Cultivating a family and lifetime together: Hatfield greenhouse owners depart life as one

  • Frank and Linda Skawski CONTRIBUTED PHOTO

  • Dianne Skawski-Pride and Frank Skawski talk about running the farm in Hatfield since their parents, Linda and Frank Skawski Jr., died. STAFF PHOTO/CAROL LOLLIS

  • Dianne Skawski-Pride, Frank Skawski and Vanessa Skawski talk about running the farm in Hatfield since Linda and Frank Skawski Jr. died. STAFF PHOTO/CAROL LOLLIS

  • Vanessa Skawski waters newly planted flowers at Skawski Farms in Hatfield which was started by her grandparents, Linda and Frank Skawski Jr., who recently died. STAFF PHOTO/CAROL LOLLIS

  • Back left, Victoria Smiarowski, an employee, Vanessa Skawski, Michael Skawski, Dianne Skawski-Pride, and Frank Skawski talk about where to put trays of newly planted flowers and plants at Skawski Farms in Hatfield. The family farm was started by Linda Skawski and Frank J. Skawski Jr., who both recently died. STAFF PHOTO/CAROL LOLLIS

Staff Writer
Published: 1/16/2022 9:10:14 PM
Modified: 1/16/2022 9:09:09 PM

HATFIELD — By most familial accounts, Frank J. Skawski, Jr. and Linda Skawski were always together. 

The couple founded and co-ran their Hatfield business, Skawski Farms, that has thrived for more than four decades. Season after season, Linda could be seen helping a customer at the register while Frank Jr. would blast polka music beside his seeding bench in the greenhouse. In October, they celebrated 60 years of marriage. And earlier this month, the couple that was always together left this world together on the same day. 

“The fact that they died on the same day was like they cheated the ‘till death do you’ part,” said the couple’s eldest son, Frank A. Skawski. “They both went together.” 

Frank J. Skawski Jr., who was born on May 10, 1939 in South Deerfield, and Linda Skawski, who was born on Sept. 22, 1943 in Whately, both died on Jan. 4, just six hours apart.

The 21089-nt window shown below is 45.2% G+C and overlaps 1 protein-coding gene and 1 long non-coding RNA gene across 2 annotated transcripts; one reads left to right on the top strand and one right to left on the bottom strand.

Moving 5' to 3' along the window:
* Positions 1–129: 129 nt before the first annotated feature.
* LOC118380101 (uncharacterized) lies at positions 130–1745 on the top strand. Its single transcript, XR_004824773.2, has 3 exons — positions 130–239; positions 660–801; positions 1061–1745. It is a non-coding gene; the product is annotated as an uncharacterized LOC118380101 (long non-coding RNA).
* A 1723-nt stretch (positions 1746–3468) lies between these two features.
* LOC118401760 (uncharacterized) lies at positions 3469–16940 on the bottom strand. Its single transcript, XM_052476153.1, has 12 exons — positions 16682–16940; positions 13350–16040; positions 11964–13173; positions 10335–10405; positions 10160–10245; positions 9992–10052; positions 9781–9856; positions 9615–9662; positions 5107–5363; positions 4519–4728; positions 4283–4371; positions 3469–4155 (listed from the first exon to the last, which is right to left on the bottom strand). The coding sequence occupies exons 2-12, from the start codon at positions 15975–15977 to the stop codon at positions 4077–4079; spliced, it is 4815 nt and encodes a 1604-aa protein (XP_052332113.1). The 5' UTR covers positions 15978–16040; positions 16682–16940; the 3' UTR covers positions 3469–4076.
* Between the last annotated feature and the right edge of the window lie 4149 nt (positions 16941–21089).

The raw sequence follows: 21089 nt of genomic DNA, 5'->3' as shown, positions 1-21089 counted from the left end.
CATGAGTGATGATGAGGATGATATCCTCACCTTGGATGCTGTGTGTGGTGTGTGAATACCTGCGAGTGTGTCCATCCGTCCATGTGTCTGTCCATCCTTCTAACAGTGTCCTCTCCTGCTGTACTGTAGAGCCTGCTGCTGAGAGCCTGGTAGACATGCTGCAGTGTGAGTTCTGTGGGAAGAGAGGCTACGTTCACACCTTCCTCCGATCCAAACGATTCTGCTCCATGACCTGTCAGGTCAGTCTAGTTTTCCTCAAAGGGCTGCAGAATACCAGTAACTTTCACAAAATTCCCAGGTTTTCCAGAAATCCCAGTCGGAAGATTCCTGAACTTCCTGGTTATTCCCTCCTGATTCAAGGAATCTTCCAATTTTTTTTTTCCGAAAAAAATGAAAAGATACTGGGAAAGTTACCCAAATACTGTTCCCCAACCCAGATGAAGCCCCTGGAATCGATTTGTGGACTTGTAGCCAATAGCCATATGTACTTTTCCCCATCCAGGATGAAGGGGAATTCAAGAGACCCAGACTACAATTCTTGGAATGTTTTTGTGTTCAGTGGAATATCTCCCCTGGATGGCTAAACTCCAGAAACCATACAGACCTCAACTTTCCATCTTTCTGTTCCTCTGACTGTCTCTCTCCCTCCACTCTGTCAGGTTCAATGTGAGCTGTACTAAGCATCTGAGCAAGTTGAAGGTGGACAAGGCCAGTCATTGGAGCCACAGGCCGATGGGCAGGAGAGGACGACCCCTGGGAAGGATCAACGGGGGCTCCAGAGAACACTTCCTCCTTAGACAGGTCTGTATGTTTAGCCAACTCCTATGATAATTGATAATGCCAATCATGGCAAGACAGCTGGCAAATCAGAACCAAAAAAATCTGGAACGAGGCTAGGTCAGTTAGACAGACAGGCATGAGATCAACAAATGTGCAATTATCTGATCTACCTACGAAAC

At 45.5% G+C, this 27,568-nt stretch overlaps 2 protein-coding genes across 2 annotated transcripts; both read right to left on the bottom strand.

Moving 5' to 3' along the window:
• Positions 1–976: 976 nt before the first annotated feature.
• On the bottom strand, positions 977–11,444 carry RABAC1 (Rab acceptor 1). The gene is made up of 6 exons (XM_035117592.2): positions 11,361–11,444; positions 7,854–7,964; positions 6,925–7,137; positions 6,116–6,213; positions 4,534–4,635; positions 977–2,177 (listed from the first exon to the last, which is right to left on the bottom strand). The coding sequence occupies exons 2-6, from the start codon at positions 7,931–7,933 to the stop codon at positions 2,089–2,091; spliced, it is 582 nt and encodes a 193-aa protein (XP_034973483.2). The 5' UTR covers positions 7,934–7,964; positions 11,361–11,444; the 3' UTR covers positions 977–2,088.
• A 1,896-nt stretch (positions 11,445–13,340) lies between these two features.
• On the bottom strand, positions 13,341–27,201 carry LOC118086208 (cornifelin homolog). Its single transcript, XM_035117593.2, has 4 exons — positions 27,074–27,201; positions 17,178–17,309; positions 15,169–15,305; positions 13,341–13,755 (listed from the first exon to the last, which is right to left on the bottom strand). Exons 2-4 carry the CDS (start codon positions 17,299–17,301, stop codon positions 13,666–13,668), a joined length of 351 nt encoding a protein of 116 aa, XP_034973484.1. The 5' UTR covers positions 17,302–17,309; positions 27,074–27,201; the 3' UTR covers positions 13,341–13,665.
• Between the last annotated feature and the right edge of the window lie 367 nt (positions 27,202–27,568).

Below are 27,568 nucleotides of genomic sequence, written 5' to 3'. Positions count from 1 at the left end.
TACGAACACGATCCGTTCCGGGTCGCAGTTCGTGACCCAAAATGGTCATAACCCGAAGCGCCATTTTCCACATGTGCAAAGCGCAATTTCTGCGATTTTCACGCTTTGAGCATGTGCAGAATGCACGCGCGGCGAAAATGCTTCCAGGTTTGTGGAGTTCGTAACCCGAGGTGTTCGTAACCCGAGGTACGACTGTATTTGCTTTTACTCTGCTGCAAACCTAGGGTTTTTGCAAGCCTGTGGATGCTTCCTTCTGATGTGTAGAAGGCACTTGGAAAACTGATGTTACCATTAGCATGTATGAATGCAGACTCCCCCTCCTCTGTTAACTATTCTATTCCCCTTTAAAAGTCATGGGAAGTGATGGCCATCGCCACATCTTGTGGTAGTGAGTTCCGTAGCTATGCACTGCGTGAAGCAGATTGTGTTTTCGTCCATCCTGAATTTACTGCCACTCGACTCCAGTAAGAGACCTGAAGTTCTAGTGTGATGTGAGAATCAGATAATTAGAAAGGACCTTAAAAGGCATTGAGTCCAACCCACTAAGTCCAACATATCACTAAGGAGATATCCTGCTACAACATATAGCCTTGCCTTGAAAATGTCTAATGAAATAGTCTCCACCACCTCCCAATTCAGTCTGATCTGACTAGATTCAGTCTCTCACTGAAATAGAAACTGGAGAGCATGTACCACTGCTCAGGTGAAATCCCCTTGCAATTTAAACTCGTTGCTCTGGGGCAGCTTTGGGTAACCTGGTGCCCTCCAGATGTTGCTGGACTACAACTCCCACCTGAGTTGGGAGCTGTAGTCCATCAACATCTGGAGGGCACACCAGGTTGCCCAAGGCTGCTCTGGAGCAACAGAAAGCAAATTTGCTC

The couple’s daughter Dianne Skawski-Pride said that on behalf of the family, they didn’t want to provide public details surrounding her parents’ deaths. After Frank had notified his father of Linda’s death, Dianne said that she and other members of the family were trying to coordinate her obituary and then hours later, the family had to process the grief of losing Frank Jr. as well. 

“It was a lot happening over a short amount of time,” Frank Skawski said. “And we didn’t have either one of them to ask about things.”

Dianne and Frank said that the impact their parents have had on them and the greater community has been vast. Since announcing the couple’s deaths, the family has been showered with an outpouring of love and support through social media, phone calls and voice messages and a basketful of letters and cards. 

Before establishing their business, Frank Jr. and Linda were married on Oct. 7, 1961. Frank Jr. then served in the U.S. Army for two years before going to work at Center Millwork in Northampton as a finish carpenter. Linda became a mother and later went to work at Bradlees in Northampton. The couple have a total of five children, including Frank, Dianne, Cathleen Reed, Joseph Skawski and Michael Skawski. Although the Skawskis originally settled in Easthampton, they moved the family to Hatfield in 1978.